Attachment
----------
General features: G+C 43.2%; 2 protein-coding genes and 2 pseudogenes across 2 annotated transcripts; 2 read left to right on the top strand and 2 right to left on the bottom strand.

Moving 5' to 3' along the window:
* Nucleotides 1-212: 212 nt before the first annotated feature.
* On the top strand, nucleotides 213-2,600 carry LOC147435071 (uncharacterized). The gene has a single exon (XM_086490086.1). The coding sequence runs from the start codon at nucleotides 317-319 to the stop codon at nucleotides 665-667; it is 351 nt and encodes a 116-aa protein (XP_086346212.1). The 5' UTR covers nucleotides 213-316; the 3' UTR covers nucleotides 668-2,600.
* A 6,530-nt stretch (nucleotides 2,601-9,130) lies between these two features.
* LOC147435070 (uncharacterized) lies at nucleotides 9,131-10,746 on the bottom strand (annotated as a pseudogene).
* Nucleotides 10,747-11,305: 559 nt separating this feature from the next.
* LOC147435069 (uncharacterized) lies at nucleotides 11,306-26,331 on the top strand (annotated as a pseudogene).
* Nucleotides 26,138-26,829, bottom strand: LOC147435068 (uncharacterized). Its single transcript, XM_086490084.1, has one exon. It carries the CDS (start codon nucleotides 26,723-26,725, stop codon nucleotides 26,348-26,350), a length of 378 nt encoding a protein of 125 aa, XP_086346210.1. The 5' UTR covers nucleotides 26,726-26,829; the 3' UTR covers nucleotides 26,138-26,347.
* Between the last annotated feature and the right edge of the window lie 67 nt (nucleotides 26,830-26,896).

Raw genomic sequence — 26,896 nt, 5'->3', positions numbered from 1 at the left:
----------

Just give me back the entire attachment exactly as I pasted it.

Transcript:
General features: G+C 43.2%; 2 protein-coding genes and 2 pseudogenes across 2 annotated transcripts; 2 read left to right on the top strand and 2 right to left on the bottom strand.

Moving 5' to 3' along the window:
* Nucleotides 1-212: 212 nt before the first annotated feature.
* On the top strand, nucleotides 213-2,600 carry LOC147435071 (uncharacterized). The gene has a single exon (XM_086490086.1). The coding sequence runs from the start codon at nucleotides 317-319 to the stop codon at nucleotides 665-667; it is 351 nt and encodes a 116-aa protein (XP_086346212.1). The 5' UTR covers nucleotides 213-316; the 3' UTR covers nucleotides 668-2,600.
* A 6,530-nt stretch (nucleotides 2,601-9,130) lies between these two features.
* LOC147435070 (uncharacterized) lies at nucleotides 9,131-10,746 on the bottom strand (annotated as a pseudogene).
* Nucleotides 10,747-11,305: 559 nt separating this feature from the next.
* LOC147435069 (uncharacterized) lies at nucleotides 11,306-26,331 on the top strand (annotated as a pseudogene).
* Nucleotides 26,138-26,829, bottom strand: LOC147435068 (uncharacterized). Its single transcript, XM_086490084.1, has one exon. It carries the CDS (start codon nucleotides 26,723-26,725, stop codon nucleotides 26,348-26,350), a length of 378 nt encoding a protein of 125 aa, XP_086346210.1. The 5' UTR covers nucleotides 26,726-26,829; the 3' UTR covers nucleotides 26,138-26,347.
* Between the last annotated feature and the right edge of the window lie 67 nt (nucleotides 26,830-26,896).

Raw genomic sequence — 26,896 nt, 5'->3', positions numbered from 1 at the left: